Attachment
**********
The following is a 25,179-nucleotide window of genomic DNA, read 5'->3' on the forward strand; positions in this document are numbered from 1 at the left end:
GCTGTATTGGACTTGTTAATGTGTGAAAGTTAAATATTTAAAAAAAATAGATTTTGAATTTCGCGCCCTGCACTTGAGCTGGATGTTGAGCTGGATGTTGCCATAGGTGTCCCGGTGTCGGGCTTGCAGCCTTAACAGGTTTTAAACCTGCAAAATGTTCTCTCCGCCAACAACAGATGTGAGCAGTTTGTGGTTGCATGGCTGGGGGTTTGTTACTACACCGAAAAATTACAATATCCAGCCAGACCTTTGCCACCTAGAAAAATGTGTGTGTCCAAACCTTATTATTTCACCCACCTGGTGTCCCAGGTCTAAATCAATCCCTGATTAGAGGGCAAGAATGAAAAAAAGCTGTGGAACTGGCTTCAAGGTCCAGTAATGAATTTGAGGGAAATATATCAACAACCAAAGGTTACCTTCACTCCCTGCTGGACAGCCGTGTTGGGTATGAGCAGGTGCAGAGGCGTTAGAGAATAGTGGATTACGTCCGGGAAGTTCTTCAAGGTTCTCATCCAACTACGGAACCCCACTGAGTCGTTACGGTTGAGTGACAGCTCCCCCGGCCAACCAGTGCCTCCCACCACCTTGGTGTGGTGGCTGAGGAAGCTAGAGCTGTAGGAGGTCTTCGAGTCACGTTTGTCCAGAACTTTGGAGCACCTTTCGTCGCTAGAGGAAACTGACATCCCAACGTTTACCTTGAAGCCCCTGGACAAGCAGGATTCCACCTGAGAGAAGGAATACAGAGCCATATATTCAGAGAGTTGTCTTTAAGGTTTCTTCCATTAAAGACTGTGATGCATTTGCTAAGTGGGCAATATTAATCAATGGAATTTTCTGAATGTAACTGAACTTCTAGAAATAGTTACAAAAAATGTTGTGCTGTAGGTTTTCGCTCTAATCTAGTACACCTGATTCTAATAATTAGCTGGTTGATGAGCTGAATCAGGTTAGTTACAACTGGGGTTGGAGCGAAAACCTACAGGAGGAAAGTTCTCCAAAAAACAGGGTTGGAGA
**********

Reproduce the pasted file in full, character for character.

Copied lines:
The following is a 25,179-nucleotide window of genomic DNA, read 5'->3' on the forward strand; positions in this document are numbered from 1 at the left end:
GCTGTATTGGACTTGTTAATGTGTGAAAGTTAAATATTTAAAAAAAATAGATTTTGAATTTCGCGCCCTGCACTTGAGCTGGATGTTGAGCTGGATGTTGCCATAGGTGTCCCGGTGTCGGGCTTGCAGCCTTAACAGGTTTTAAACCTGCAAAATGTTCTCTCCGCCAACAACAGATGTGAGCAGTTTGTGGTTGCATGGCTGGGGGTTTGTTACTACACCGAAAAATTACAATATCCAGCCAGACCTTTGCCACCTAGAAAAATGTGTGTGTCCAAACCTTATTATTTCACCCACCTGGTGTCCCAGGTCTAAATCAATCCCTGATTAGAGGGCAAGAATGAAAAAAAGCTGTGGAACTGGCTTCAAGGTCCAGTAATGAATTTGAGGGAAATATATCAACAACCAAAGGTTACCTTCACTCCCTGCTGGACAGCCGTGTTGGGTATGAGCAGGTGCAGAGGCGTTAGAGAATAGTGGATTACGTCCGGGAAGTTCTTCAAGGTTCTCATCCAACTACGGAACCCCACTGAGTCGTTACGGTTGAGTGACAGCTCCCCCGGCCAACCAGTGCCTCCCACCACCTTGGTGTGGTGGCTGAGGAAGCTAGAGCTGTAGGAGGTCTTCGAGTCACGTTTGTCCAGAACTTTGGAGCACCTTTCGTCGCTAGAGGAAACTGACATCCCAACGTTTACCTTGAAGCCCCTGGACAAGCAGGATTCCACCTGAGAGAAGGAATACAGAGCCATATATTCAGAGAGTTGTCTTTAAGGTTTCTTCCATTAAAGACTGTGATGCATTTGCTAAGTGGGCAATATTAATCAATGGAATTTTCTGAATGTAACTGAACTTCTAGAAATAGTTACAAAAAATGTTGTGCTGTAGGTTTTCGCTCTAATCTAGTACACCTGATTCTAATAATTAGCTGGTTGATGAGCTGAATCAGGTTAGTTACAACTGGGGTTGGAGCGAAAACCTACAGGAGGAAAGTTCTCCAAAAAACAGGGTTGGAGA